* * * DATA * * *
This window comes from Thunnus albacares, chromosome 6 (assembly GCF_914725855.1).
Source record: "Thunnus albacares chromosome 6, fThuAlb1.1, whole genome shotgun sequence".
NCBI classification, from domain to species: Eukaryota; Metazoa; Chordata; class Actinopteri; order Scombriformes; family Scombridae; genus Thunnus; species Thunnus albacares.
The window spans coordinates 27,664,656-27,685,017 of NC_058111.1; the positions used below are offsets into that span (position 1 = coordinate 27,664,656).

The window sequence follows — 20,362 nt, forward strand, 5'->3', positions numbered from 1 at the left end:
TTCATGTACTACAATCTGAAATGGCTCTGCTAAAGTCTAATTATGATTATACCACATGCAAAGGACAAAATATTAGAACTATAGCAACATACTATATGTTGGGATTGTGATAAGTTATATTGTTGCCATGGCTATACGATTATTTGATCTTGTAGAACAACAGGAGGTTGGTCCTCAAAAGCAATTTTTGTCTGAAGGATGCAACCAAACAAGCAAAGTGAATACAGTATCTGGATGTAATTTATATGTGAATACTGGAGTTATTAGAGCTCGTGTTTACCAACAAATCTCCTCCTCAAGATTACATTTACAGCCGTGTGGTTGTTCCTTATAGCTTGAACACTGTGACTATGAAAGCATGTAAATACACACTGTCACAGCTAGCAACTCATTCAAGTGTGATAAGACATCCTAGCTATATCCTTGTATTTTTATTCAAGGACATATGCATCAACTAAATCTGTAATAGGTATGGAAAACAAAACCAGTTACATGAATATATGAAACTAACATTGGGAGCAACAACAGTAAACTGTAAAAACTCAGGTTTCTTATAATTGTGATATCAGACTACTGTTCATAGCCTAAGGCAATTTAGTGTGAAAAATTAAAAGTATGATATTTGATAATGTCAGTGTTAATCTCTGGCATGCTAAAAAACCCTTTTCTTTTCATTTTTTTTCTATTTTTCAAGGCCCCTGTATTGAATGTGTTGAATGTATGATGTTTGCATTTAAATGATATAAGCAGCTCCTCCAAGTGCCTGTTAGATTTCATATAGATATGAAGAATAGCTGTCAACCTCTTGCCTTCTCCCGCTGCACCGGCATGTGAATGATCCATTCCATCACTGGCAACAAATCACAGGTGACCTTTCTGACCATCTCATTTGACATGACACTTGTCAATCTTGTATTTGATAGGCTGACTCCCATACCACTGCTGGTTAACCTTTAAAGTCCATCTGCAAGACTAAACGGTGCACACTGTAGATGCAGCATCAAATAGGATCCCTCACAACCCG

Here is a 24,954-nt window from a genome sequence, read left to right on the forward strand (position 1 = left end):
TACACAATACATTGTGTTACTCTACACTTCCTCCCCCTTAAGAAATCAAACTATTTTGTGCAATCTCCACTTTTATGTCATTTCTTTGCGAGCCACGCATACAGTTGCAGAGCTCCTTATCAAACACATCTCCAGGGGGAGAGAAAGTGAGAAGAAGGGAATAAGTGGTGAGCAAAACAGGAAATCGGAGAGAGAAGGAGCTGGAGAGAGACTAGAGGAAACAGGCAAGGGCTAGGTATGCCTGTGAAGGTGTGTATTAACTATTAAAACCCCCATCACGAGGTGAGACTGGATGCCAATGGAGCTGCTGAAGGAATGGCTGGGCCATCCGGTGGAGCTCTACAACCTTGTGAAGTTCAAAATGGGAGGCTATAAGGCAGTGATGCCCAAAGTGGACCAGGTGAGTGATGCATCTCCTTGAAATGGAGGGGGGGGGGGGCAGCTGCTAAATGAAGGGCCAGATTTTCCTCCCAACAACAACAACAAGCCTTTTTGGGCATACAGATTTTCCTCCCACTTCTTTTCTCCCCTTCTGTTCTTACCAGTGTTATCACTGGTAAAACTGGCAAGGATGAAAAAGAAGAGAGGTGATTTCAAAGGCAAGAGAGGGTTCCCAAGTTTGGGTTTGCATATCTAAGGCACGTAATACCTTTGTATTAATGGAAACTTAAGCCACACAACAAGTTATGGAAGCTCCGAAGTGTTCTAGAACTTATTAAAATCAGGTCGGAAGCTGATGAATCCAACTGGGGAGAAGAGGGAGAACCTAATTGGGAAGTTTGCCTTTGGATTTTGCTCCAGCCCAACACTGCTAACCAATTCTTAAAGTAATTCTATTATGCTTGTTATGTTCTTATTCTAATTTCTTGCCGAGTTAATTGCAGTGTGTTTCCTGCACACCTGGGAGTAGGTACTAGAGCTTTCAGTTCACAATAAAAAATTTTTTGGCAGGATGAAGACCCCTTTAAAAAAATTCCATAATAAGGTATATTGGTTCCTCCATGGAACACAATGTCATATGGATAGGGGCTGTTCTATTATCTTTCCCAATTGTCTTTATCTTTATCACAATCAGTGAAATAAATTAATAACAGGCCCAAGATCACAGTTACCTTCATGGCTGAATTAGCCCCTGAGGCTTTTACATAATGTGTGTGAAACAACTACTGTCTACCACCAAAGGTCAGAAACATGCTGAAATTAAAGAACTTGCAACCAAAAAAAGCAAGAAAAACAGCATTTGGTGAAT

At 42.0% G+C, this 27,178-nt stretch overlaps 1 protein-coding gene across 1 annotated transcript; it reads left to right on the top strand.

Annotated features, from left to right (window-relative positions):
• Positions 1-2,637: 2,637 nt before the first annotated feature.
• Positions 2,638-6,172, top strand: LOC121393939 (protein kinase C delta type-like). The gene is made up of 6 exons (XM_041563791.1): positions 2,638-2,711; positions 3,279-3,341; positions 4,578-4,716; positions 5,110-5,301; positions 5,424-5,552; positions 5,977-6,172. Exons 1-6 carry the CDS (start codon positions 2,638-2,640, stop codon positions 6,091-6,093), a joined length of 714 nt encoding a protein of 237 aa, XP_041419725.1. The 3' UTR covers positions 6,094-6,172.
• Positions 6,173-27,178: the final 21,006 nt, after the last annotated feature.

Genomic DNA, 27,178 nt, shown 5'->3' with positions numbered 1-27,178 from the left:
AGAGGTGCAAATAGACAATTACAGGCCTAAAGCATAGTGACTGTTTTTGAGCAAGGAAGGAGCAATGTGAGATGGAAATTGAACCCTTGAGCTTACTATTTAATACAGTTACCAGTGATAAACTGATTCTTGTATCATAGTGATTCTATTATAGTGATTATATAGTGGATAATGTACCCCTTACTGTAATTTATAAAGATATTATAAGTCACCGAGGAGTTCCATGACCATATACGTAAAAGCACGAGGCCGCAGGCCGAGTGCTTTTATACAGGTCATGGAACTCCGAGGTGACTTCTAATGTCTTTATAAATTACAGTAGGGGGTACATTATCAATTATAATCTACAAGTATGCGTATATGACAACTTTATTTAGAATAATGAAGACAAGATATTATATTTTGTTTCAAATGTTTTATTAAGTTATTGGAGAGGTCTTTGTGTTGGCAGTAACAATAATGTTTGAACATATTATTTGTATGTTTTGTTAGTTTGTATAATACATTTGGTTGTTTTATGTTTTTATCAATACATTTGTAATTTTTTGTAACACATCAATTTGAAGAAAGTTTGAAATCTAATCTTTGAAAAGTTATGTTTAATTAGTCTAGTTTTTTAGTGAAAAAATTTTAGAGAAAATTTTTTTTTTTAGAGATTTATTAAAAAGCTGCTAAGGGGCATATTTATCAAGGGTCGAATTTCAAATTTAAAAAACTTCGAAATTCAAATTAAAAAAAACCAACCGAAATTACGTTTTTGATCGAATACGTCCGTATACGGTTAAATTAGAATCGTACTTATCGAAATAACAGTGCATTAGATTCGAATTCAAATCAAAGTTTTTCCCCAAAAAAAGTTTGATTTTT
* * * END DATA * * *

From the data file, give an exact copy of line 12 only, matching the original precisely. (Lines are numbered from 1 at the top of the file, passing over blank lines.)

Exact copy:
• Positions 2,638-6,172, top strand: LOC121393939 (protein kinase C delta type-like). The gene is made up of 6 exons (XM_041563791.1): positions 2,638-2,711; positions 3,279-3,341; positions 4,578-4,716; positions 5,110-5,301; positions 5,424-5,552; positions 5,977-6,172. Exons 1-6 carry the CDS (start codon positions 2,638-2,640, stop codon positions 6,091-6,093), a joined length of 714 nt encoding a protein of 237 aa, XP_041419725.1. The 3' UTR covers positions 6,094-6,172.